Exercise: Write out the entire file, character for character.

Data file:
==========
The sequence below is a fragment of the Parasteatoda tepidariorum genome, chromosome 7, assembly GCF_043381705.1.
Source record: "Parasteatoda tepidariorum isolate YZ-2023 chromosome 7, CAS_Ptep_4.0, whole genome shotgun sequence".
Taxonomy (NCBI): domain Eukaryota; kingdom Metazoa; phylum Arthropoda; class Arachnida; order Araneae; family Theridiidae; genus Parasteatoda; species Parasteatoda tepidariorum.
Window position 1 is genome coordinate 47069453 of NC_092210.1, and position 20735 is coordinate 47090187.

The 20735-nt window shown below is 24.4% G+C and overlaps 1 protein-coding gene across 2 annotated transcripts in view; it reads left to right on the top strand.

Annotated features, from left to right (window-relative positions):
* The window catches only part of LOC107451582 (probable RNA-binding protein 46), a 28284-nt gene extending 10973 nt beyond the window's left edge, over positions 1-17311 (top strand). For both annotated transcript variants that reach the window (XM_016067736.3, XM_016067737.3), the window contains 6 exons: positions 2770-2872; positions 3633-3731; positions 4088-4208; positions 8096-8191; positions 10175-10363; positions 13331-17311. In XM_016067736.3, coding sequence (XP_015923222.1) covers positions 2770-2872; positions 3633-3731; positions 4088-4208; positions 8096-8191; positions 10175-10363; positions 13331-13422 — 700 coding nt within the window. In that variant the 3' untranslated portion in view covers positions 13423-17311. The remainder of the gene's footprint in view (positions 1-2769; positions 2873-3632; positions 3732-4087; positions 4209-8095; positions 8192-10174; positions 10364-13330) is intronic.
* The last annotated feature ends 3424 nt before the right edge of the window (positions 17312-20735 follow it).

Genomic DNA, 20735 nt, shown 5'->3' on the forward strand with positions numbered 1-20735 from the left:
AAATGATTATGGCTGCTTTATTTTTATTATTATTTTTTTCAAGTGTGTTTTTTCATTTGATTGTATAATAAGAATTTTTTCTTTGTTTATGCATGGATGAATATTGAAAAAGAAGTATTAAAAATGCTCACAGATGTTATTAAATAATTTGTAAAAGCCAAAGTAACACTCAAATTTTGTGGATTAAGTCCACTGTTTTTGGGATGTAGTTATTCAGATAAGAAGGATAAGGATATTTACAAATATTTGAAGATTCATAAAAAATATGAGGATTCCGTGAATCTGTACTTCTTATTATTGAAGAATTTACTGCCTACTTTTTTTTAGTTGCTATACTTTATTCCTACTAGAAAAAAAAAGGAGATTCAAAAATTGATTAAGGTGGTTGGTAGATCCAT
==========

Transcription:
The sequence below is a fragment of the Parasteatoda tepidariorum genome, chromosome 7, assembly GCF_043381705.1.
Source record: "Parasteatoda tepidariorum isolate YZ-2023 chromosome 7, CAS_Ptep_4.0, whole genome shotgun sequence".
Taxonomy (NCBI): domain Eukaryota; kingdom Metazoa; phylum Arthropoda; class Arachnida; order Araneae; family Theridiidae; genus Parasteatoda; species Parasteatoda tepidariorum.
Window position 1 is genome coordinate 47069453 of NC_092210.1, and position 20735 is coordinate 47090187.

The 20735-nt window shown below is 24.4% G+C and overlaps 1 protein-coding gene across 2 annotated transcripts in view; it reads left to right on the top strand.

Annotated features, from left to right (window-relative positions):
* The window catches only part of LOC107451582 (probable RNA-binding protein 46), a 28284-nt gene extending 10973 nt beyond the window's left edge, over positions 1-17311 (top strand). For both annotated transcript variants that reach the window (XM_016067736.3, XM_016067737.3), the window contains 6 exons: positions 2770-2872; positions 3633-3731; positions 4088-4208; positions 8096-8191; positions 10175-10363; positions 13331-17311. In XM_016067736.3, coding sequence (XP_015923222.1) covers positions 2770-2872; positions 3633-3731; positions 4088-4208; positions 8096-8191; positions 10175-10363; positions 13331-13422 — 700 coding nt within the window. In that variant the 3' untranslated portion in view covers positions 13423-17311. The remainder of the gene's footprint in view (positions 1-2769; positions 2873-3632; positions 3732-4087; positions 4209-8095; positions 8192-10174; positions 10364-13330) is intronic.
* The last annotated feature ends 3424 nt before the right edge of the window (positions 17312-20735 follow it).

Genomic DNA, 20735 nt, shown 5'->3' on the forward strand with positions numbered 1-20735 from the left:
AAATGATTATGGCTGCTTTATTTTTATTATTATTTTTTTCAAGTGTGTTTTTTCATTTGATTGTATAATAAGAATTTTTTCTTTGTTTATGCATGGATGAATATTGAAAAAGAAGTATTAAAAATGCTCACAGATGTTATTAAATAATTTGTAAAAGCCAAAGTAACACTCAAATTTTGTGGATTAAGTCCACTGTTTTTGGGATGTAGTTATTCAGATAAGAAGGATAAGGATATTTACAAATATTTGAAGATTCATAAAAAATATGAGGATTCCGTGAATCTGTACTTCTTATTATTGAAGAATTTACTGCCTACTTTTTTTTAGTTGCTATACTTTATTCCTACTAGAAAAAAAAAGGAGATTCAAAAATTGATTAAGGTGGTTGGTAGATCCAT